When in my late teens I started wandering around Europe on my own, I regarded the aperitif-drinking Italians and French with a respect bordering on awe. How could they sip those aromatic, sometimes sharp, often bitter drinks with such frequency and enjoyment? It seemed the height of sophistication to my conservative Anglo-Saxon taste.
My taste has changed, and nowadays I like dry wines and savory foods. European tastes have changed too. The Italians and French are drinking more scotch and vodka before meals, but they still have a large place in their hearts for the traditional aperitifs. And, to watch the world go by with the help of a Campari, a Lillet, Dubonnet, vermouth or Punt e Mes, is still evidence to me of civilized behavior.
Listen to Europeans in a bar or caf,e. When they rattle off two or three words, strung together in one continuous phrase, what on earth have they ordered? Sometimes it turns out to be a colorful liquid and a flask of water or soda next to it. Or a short drink in a long glass, with a slice of lemon or orange.
An aperitif, from the Latin "aperire," to open, is a palate cleanser, an appetite whetter. Like those above, most are brands, proprietary labels, and the exact recipe of whatever is inside them is never for publication. Some are wine-based; others use distilled spirits as a base and are subdued with water or soda water. They are infused with a botanist's bounty of ingredients: the flowers of chamomile, roses, citrus; herbal hyssop, knapweed and tansy; the roots of rhubarb, gentian and lovage; barks and woods of sassafras, sandalwood; seeds, fruits and spices.
Many producers have claimed medicinal properties for their brands. Aperitifs were thought to have had wondrous effects on the digestion. True, some are so bitter that it is possible to believe that they must be doing some good.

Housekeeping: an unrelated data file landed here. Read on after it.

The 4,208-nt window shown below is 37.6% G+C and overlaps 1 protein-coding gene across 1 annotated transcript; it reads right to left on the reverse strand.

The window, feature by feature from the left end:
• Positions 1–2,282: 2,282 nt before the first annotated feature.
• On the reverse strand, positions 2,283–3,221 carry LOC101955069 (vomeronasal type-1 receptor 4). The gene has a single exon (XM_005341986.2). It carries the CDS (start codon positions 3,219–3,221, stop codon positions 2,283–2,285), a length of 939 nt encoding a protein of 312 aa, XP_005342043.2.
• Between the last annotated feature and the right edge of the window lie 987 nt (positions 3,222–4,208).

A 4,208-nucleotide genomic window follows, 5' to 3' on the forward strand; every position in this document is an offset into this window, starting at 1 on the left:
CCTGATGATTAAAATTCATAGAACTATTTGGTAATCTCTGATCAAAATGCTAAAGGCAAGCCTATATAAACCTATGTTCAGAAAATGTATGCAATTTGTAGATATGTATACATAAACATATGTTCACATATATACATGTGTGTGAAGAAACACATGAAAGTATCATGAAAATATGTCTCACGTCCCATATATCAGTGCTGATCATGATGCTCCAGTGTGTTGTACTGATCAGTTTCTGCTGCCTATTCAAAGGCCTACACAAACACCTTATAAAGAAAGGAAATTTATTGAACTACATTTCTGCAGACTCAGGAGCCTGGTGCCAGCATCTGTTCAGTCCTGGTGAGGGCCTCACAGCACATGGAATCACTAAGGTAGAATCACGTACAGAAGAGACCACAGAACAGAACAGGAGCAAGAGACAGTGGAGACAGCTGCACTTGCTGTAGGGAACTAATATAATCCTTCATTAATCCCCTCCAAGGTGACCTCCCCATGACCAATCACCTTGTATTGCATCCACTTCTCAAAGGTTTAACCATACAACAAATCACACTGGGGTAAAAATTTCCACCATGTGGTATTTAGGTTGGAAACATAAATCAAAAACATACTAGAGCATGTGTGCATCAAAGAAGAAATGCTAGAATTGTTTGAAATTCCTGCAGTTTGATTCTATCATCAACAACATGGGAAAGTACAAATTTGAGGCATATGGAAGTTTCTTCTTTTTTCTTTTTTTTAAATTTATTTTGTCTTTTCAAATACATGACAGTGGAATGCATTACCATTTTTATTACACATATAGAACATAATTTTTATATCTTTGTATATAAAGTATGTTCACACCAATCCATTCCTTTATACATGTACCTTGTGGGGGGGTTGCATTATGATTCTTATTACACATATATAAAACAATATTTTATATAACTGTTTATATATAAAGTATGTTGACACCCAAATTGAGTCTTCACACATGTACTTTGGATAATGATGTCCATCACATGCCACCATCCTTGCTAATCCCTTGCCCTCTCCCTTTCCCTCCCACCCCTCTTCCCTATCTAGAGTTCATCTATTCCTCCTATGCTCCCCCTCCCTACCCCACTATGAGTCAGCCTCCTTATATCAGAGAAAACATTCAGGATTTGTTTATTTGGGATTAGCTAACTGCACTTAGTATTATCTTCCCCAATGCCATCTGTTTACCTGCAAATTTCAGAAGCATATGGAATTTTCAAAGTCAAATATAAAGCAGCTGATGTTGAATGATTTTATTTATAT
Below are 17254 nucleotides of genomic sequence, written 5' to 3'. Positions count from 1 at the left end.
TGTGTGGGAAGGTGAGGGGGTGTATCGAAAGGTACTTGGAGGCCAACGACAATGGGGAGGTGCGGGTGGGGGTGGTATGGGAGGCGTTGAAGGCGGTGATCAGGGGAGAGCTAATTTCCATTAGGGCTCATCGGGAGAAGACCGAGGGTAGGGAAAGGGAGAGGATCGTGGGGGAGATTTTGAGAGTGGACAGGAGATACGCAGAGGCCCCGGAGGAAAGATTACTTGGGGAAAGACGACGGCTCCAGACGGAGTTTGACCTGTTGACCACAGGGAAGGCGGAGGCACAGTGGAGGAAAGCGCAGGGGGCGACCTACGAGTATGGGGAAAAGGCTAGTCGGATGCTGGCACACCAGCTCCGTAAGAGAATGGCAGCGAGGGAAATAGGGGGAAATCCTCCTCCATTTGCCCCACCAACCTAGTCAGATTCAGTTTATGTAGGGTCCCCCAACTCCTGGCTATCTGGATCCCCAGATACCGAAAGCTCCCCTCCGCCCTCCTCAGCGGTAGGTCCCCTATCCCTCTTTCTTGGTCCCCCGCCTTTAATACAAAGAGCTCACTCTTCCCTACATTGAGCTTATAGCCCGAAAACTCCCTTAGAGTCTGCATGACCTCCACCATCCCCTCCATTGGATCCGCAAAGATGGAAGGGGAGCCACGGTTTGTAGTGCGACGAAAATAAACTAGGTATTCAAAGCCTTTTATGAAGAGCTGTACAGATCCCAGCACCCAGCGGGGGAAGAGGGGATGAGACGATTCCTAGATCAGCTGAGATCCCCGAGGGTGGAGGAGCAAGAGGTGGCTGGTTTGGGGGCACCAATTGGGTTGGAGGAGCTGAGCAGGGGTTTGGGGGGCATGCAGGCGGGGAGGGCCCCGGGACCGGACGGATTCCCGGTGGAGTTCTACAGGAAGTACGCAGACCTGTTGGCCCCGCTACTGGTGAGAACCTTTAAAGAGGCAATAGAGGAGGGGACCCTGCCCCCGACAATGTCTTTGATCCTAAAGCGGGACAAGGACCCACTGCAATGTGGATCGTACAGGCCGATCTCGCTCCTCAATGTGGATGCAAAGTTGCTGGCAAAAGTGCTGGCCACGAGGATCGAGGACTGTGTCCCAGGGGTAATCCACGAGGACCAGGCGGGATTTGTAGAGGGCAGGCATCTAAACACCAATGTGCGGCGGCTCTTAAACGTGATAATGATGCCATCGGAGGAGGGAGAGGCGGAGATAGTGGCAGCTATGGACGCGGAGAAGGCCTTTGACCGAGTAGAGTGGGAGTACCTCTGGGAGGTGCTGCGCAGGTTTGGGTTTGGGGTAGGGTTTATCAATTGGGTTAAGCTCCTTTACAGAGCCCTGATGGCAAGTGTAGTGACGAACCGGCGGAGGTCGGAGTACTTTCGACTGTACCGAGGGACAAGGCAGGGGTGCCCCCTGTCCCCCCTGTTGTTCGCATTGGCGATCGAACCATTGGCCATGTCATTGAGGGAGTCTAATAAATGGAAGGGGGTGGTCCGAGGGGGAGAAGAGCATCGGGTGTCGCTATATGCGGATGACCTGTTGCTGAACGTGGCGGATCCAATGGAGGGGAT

Lillet was founded in 1872 by the brothers Paul and Raymond Lillet in Podensac, a small town in the Bordeaux' Graves region, and first crossed the Atlantic with the returning American Army in 1918. The various flavoring ingredients of Lillet, including citrus essence, are added to a base of dry white wines of Bordeaux. To highlight that citric flavor, try squeezing a piece of orange peel, which will release its oils, and then wave a lit match under the zest. Throw the singed peel into a glass of chilled Lillet and stir. Remove the peel before drinking.
Ratafias are a not-so-easy-to-find group of aperitifs. The name was originally given to any liqueur drunk at the ratification or signing of a treaty. California's Domaine Chandon launched its ratafia, Panache, some time ago, but has found it hard to coax easterners to try it. Panache, with a languid Millais mademoiselle on the label, is made by adding wine spirits to unfermented pinot noir juice. Try it over ice with a twist of lemon.
I would fail the true appreciator of aperitifs if I didn't add a footnote on notorious absinthe. Wormwood was the dangerous ingredient that caused absinthe to be banned just before World War I. The ersatz absinthes that followed -- Pernod, Pastis and others -- replaced wormwood with aniseed, thereby giving them a medicinal taste. Back to my point: One man's medicine . . .